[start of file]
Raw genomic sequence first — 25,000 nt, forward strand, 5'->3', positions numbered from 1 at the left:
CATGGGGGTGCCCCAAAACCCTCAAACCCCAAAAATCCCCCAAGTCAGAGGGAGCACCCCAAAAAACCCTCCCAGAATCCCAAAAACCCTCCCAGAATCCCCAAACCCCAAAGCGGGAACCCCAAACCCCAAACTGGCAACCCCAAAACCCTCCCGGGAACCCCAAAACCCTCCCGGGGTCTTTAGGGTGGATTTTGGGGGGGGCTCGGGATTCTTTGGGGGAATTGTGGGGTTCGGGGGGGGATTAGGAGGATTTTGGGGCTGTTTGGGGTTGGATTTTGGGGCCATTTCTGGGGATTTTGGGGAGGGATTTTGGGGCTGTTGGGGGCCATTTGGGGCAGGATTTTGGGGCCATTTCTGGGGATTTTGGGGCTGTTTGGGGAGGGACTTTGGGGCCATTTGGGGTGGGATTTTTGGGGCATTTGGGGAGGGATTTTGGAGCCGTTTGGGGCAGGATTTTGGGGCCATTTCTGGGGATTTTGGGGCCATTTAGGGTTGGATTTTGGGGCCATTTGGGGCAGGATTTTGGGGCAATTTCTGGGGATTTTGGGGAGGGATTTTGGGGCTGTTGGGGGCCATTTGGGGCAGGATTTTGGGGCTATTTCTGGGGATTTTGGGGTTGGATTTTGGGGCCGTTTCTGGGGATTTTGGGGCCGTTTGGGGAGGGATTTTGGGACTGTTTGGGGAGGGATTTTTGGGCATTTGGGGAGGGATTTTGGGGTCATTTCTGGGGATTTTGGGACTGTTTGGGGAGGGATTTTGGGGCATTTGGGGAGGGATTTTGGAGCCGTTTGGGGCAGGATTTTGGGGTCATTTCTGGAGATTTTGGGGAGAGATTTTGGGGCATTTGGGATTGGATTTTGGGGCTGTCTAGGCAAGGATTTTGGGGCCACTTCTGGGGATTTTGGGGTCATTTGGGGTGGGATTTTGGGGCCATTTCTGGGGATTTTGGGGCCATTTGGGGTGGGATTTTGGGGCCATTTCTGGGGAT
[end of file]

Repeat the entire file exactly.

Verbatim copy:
Raw genomic sequence first — 25,000 nt, forward strand, 5'->3', positions numbered from 1 at the left:
CATGGGGGTGCCCCAAAACCCTCAAACCCCAAAAATCCCCCAAGTCAGAGGGAGCACCCCAAAAAACCCTCCCAGAATCCCAAAAACCCTCCCAGAATCCCCAAACCCCAAAGCGGGAACCCCAAACCCCAAACTGGCAACCCCAAAACCCTCCCGGGAACCCCAAAACCCTCCCGGGGTCTTTAGGGTGGATTTTGGGGGGGGCTCGGGATTCTTTGGGGGAATTGTGGGGTTCGGGGGGGGATTAGGAGGATTTTGGGGCTGTTTGGGGTTGGATTTTGGGGCCATTTCTGGGGATTTTGGGGAGGGATTTTGGGGCTGTTGGGGGCCATTTGGGGCAGGATTTTGGGGCCATTTCTGGGGATTTTGGGGCTGTTTGGGGAGGGACTTTGGGGCCATTTGGGGTGGGATTTTTGGGGCATTTGGGGAGGGATTTTGGAGCCGTTTGGGGCAGGATTTTGGGGCCATTTCTGGGGATTTTGGGGCCATTTAGGGTTGGATTTTGGGGCCATTTGGGGCAGGATTTTGGGGCAATTTCTGGGGATTTTGGGGAGGGATTTTGGGGCTGTTGGGGGCCATTTGGGGCAGGATTTTGGGGCTATTTCTGGGGATTTTGGGGTTGGATTTTGGGGCCGTTTCTGGGGATTTTGGGGCCGTTTGGGGAGGGATTTTGGGACTGTTTGGGGAGGGATTTTTGGGCATTTGGGGAGGGATTTTGGGGTCATTTCTGGGGATTTTGGGACTGTTTGGGGAGGGATTTTGGGGCATTTGGGGAGGGATTTTGGAGCCGTTTGGGGCAGGATTTTGGGGTCATTTCTGGAGATTTTGGGGAGAGATTTTGGGGCATTTGGGATTGGATTTTGGGGCTGTCTAGGCAAGGATTTTGGGGCCACTTCTGGGGATTTTGGGGTCATTTGGGGTGGGATTTTGGGGCCATTTCTGGGGATTTTGGGGCCATTTGGGGTGGGATTTTGGGGCCATTTCTGGGGAT